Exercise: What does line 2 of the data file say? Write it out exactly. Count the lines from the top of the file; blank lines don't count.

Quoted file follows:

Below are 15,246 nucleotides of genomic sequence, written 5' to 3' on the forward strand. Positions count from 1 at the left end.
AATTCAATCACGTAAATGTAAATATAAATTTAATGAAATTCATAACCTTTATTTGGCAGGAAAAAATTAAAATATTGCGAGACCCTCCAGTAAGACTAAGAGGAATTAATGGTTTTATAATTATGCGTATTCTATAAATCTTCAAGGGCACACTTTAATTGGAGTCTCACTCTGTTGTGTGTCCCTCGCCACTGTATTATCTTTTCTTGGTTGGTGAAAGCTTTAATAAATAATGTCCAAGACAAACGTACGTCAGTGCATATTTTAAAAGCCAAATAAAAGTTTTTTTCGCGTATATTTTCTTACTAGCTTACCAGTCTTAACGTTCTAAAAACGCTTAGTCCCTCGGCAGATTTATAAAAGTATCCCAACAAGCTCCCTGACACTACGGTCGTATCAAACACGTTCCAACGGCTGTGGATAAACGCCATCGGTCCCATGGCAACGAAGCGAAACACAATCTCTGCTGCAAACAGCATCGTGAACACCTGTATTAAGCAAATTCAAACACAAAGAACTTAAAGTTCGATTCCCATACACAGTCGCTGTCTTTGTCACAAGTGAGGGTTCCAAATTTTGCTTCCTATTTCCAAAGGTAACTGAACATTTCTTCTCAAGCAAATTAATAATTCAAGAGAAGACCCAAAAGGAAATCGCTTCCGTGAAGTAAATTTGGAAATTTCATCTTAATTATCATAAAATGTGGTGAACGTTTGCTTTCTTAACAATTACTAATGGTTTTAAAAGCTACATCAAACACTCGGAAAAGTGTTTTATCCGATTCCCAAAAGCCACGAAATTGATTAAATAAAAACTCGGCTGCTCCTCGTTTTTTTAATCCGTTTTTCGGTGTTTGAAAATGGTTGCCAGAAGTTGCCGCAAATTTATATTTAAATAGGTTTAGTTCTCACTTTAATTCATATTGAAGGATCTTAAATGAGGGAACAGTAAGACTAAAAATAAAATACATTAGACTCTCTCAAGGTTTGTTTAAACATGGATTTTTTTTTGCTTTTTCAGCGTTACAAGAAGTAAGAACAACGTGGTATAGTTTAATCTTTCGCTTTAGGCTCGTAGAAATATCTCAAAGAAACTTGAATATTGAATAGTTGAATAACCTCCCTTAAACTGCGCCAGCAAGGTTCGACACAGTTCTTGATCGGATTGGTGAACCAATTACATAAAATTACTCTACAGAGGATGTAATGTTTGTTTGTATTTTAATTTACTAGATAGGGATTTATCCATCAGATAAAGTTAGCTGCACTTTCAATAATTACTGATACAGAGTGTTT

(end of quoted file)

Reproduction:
AATTCAATCACGTAAATGTAAATATAAATTTAATGAAATTCATAACCTTTATTTGGCAGGAAAAAATTAAAATATTGCGAGACCCTCCAGTAAGACTAAGAGGAATTAATGGTTTTATAATTATGCGTATTCTATAAATCTTCAAGGGCACACTTTAATTGGAGTCTCACTCTGTTGTGTGTCCCTCGCCACTGTATTATCTTTTCTTGGTTGGTGAAAGCTTTAATAAATAATGTCCAAGACAAACGTACGTCAGTGCATATTTTAAAAGCCAAATAAAAGTTTTTTTCGCGTATATTTTCTTACTAGCTTACCAGTCTTAACGTTCTAAAAACGCTTAGTCCCTCGGCAGATTTATAAAAGTATCCCAACAAGCTCCCTGACACTACGGTCGTATCAAACACGTTCCAACGGCTGTGGATAAACGCCATCGGTCCCATGGCAACGAAGCGAAACACAATCTCTGCTGCAAACAGCATCGTGAACACCTGTATTAAGCAAATTCAAACACAAAGAACTTAAAGTTCGATTCCCATACACAGTCGCTGTCTTTGTCACAAGTGAGGGTTCCAAATTTTGCTTCCTATTTCCAAAGGTAACTGAACATTTCTTCTCAAGCAAATTAATAATTCAAGAGAAGACCCAAAAGGAAATCGCTTCCGTGAAGTAAATTTGGAAATTTCATCTTAATTATCATAAAATGTGGTGAACGTTTGCTTTCTTAACAATTACTAATGGTTTTAAAAGCTACATCAAACACTCGGAAAAGTGTTTTATCCGATTCCCAAAAGCCACGAAATTGATTAAATAAAAACTCGGCTGCTCCTCGTTTTTTTAATCCGTTTTTCGGTGTTTGAAAATGGTTGCCAGAAGTTGCCGCAAATTTATATTTAAATAGGTTTAGTTCTCACTTTAATTCATATTGAAGGATCTTAAATGAGGGAACAGTAAGACTAAAAATAAAATACATTAGACTCTCTCAAGGTTTGTTTAAACATGGATTTTTTTTTGCTTTTTCAGCGTTACAAGAAGTAAGAACAACGTGGTATAGTTTAATCTTTCGCTTTAGGCTCGTAGAAATATCTCAAAGAAACTTGAATATTGAATAGTTGAATAACCTCCCTTAAACTGCGCCAGCAAGGTTCGACACAGTTCTTGATCGGATTGGTGAACCAATTACATAAAATTACTCTACAGAGGATGTAATGTTTGTTTGTATTTTAATTTACTAGATAGGGATTTATCCATCAGATAAAGTTAGCTGCACTTTCAATAATTACTGATACAGAGTGTTT